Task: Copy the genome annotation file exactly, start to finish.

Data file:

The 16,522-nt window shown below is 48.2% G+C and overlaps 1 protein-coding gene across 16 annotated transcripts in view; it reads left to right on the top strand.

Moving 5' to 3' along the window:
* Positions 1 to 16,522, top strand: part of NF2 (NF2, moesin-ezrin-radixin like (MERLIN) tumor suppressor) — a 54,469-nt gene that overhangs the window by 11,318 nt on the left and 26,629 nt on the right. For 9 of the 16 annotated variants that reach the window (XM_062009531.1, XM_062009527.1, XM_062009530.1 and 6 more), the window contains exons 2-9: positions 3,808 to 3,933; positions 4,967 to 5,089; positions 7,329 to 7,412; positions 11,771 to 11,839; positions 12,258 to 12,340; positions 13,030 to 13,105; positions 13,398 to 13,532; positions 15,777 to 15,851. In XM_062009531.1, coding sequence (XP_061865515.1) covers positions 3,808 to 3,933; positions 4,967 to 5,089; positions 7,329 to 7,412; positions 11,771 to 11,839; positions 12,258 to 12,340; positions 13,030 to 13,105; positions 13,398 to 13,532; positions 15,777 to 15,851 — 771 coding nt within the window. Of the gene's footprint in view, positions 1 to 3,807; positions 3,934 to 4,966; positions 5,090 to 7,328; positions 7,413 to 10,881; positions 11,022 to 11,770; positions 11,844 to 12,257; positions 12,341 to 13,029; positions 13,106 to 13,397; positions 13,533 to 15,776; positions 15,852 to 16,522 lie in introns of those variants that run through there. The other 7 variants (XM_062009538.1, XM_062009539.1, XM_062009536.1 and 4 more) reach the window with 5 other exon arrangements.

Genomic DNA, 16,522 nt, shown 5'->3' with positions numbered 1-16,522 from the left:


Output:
The 16,522-nt window shown below is 48.2% G+C and overlaps 1 protein-coding gene across 16 annotated transcripts in view; it reads left to right on the top strand.

Moving 5' to 3' along the window:
* Positions 1 to 16,522, top strand: part of NF2 (NF2, moesin-ezrin-radixin like (MERLIN) tumor suppressor) — a 54,469-nt gene that overhangs the window by 11,318 nt on the left and 26,629 nt on the right. For 9 of the 16 annotated variants that reach the window (XM_062009531.1, XM_062009527.1, XM_062009530.1 and 6 more), the window contains exons 2-9: positions 3,808 to 3,933; positions 4,967 to 5,089; positions 7,329 to 7,412; positions 11,771 to 11,839; positions 12,258 to 12,340; positions 13,030 to 13,105; positions 13,398 to 13,532; positions 15,777 to 15,851. In XM_062009531.1, coding sequence (XP_061865515.1) covers positions 3,808 to 3,933; positions 4,967 to 5,089; positions 7,329 to 7,412; positions 11,771 to 11,839; positions 12,258 to 12,340; positions 13,030 to 13,105; positions 13,398 to 13,532; positions 15,777 to 15,851 — 771 coding nt within the window. Of the gene's footprint in view, positions 1 to 3,807; positions 3,934 to 4,966; positions 5,090 to 7,328; positions 7,413 to 10,881; positions 11,022 to 11,770; positions 11,844 to 12,257; positions 12,341 to 13,029; positions 13,106 to 13,397; positions 13,533 to 15,776; positions 15,852 to 16,522 lie in introns of those variants that run through there. The other 7 variants (XM_062009538.1, XM_062009539.1, XM_062009536.1 and 4 more) reach the window with 5 other exon arrangements.

Genomic DNA, 16,522 nt, shown 5'->3' with positions numbered 1-16,522 from the left: